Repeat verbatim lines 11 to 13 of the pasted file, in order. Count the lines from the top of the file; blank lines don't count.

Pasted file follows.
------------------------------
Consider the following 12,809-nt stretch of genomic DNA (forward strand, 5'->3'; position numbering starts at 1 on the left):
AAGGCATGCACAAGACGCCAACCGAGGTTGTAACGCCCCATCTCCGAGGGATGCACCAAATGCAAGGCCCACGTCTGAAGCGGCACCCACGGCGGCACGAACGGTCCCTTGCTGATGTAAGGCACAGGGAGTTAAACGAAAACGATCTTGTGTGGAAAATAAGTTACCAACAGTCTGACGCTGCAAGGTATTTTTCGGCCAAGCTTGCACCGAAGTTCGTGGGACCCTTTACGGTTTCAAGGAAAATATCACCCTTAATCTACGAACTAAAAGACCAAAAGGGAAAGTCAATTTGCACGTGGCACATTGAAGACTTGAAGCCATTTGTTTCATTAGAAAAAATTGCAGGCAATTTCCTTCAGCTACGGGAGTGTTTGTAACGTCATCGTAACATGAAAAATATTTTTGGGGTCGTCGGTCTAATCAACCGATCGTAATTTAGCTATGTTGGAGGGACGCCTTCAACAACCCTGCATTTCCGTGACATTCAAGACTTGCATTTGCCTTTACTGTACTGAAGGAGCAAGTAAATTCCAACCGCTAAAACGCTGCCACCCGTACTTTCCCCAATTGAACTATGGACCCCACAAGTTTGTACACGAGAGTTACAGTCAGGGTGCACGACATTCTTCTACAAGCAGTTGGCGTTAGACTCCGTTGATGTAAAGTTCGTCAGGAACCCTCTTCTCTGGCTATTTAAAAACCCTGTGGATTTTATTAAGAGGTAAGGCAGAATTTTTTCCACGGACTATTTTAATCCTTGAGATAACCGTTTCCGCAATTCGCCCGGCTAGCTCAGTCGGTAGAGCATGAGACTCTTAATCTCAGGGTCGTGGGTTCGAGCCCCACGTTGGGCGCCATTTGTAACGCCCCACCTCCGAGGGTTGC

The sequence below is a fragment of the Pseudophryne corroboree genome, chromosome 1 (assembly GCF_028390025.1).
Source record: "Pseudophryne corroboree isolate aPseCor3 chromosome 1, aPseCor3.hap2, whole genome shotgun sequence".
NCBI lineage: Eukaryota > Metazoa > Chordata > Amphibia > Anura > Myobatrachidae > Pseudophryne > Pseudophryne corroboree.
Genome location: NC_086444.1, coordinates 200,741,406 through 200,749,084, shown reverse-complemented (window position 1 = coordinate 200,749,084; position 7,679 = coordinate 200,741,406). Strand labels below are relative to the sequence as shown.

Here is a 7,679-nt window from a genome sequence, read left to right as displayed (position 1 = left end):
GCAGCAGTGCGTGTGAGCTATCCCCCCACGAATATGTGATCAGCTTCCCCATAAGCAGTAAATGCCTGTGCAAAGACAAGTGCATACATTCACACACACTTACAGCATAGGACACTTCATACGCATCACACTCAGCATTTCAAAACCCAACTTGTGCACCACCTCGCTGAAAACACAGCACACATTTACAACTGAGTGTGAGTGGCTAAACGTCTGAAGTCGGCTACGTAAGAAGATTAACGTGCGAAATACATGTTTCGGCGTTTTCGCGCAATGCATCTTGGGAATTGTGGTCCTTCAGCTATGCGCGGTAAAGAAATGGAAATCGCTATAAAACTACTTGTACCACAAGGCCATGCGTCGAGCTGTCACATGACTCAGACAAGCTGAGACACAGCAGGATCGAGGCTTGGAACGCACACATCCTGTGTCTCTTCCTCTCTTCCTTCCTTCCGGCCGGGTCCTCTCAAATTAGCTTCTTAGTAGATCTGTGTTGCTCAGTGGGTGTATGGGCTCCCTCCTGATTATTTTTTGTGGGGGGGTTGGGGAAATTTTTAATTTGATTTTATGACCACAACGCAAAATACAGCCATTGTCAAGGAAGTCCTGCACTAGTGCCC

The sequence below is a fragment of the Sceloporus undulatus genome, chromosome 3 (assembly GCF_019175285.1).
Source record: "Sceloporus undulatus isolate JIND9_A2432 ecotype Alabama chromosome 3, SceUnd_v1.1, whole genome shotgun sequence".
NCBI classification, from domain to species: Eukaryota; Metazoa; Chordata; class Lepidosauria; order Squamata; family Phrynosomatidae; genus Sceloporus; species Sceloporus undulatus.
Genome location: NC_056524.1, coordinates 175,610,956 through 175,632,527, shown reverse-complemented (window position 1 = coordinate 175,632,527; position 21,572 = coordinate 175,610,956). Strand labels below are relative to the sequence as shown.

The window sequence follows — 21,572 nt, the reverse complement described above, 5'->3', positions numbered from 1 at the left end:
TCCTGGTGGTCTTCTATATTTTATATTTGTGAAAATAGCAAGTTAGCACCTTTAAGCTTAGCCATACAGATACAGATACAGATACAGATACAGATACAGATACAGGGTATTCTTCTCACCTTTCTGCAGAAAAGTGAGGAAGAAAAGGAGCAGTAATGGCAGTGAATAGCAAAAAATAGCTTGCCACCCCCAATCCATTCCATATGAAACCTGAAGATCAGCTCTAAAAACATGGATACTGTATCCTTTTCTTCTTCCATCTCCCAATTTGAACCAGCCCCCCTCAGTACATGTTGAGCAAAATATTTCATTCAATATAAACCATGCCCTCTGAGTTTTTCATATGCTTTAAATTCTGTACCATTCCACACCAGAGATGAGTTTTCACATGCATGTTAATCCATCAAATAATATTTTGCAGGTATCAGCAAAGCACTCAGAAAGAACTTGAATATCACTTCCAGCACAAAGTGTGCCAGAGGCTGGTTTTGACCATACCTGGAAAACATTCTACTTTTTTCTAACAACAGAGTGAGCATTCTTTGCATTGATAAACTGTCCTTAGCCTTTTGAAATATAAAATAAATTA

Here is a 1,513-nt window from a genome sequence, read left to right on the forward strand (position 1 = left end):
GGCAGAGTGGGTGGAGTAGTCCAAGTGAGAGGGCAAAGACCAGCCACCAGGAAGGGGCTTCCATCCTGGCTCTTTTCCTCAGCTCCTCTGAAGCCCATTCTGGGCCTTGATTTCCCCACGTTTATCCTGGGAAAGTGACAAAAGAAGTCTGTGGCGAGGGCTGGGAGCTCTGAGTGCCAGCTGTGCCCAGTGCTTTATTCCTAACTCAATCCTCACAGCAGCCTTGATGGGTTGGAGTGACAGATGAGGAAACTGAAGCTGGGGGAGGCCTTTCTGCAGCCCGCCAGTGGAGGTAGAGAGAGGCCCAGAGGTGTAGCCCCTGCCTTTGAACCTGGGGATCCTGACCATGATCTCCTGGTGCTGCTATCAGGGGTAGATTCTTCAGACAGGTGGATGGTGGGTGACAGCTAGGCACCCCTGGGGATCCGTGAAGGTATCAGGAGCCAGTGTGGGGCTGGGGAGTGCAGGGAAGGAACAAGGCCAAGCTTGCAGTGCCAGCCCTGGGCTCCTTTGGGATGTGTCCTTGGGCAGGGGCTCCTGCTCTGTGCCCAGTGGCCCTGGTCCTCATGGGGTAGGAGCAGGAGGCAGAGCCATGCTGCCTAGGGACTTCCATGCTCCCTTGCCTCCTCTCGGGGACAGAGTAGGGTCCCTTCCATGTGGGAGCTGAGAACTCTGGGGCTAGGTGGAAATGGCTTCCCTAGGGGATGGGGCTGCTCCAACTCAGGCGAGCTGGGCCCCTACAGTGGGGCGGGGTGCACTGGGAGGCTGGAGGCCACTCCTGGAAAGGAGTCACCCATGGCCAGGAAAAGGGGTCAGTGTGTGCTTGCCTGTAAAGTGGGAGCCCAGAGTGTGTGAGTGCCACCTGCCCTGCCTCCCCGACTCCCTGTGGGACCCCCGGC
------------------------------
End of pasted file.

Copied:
NCBI classification, from domain to species: Eukaryota; Metazoa; Chordata; class Lepidosauria; order Squamata; family Phrynosomatidae; genus Sceloporus; species Sceloporus undulatus.
Genome location: NC_056524.1, coordinates 175,610,956 through 175,632,527, shown reverse-complemented (window position 1 = coordinate 175,632,527; position 21,572 = coordinate 175,610,956). Strand labels below are relative to the sequence as shown.

The window sequence follows — 21,572 nt, the reverse complement described above, 5'->3', positions numbered from 1 at the left end: